Accession Number:

ADA301429

Title:

Hydrogen Sulfide Generation in Shipboard Oily-Water Waste. Part 1. Origin of the Hydrogen Sulphide,

Descriptive Note:

Corporate Author:

DEFENCE SCIENCE AND TECHNOLOGY ORGANIZATION CANBERRA (AUSTRALIA)

Report Date:

1995-04-01

Pagination or Media Count:

30.0

Abstract:

This paper, the first in a series of four reports, provides an overview of the recurring problem of hydrogen sulfide generation in oily-water wastes in ships of the Royal Australian Navy. In the DSTO-AMRL investigation into this problem, we examined the physical and microbiological factors influencing the process under simulated storage conditions and related the findings to the shipboard situation. Sulfate from sea-water was the source of the sulfur for hydrogen sulfide formation. The sulfate was reduced to sulfide by anaerobic sulfate-reducing bacteria eg Desulfovibrio in concert with other bacteria. Physical and chemical conditions in the shipboard oily-water waste environment were generally conducive to this bacterial process. In addition to the need for sulfate, the other important requirement was for a supply of organic nutrient for the bacteria. Detergents used in cleaning are identified as significant nutrient sources.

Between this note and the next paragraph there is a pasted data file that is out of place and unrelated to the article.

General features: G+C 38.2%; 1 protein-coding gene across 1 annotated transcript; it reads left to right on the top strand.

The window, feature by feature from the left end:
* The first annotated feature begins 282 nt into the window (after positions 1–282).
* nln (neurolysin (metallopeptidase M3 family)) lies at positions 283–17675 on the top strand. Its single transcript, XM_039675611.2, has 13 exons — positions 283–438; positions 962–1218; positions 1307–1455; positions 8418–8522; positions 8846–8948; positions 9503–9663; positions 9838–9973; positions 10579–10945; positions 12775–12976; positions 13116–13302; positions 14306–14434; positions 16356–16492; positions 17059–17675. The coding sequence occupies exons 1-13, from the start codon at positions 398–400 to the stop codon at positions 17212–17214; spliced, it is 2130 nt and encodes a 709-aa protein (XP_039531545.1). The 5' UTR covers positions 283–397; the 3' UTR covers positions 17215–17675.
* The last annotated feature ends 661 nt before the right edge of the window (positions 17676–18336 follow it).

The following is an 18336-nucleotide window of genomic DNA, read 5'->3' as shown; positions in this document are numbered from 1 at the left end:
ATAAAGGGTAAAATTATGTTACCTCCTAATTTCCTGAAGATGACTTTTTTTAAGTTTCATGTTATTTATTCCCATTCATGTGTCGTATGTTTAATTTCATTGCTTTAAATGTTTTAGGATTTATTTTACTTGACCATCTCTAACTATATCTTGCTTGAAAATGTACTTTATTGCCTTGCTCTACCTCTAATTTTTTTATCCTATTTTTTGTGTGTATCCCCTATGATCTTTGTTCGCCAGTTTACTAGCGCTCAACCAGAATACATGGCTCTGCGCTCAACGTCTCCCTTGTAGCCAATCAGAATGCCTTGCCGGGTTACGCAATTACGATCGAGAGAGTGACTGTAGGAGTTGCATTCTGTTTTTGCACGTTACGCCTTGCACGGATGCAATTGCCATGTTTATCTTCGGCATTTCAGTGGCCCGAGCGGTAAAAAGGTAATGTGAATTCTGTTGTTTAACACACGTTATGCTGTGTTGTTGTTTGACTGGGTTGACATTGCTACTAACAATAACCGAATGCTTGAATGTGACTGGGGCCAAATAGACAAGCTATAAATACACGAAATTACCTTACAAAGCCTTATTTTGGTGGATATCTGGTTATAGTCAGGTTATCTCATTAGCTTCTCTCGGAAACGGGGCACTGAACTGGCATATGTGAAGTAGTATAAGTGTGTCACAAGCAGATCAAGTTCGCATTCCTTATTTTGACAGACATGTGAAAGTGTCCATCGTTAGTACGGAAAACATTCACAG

Subject Categories:

  • Inorganic Chemistry
  • Physical Chemistry
  • Marine Engineering
  • Solid Wastes and Pollution and Control

Distribution Statement:

APPROVED FOR PUBLIC RELEASE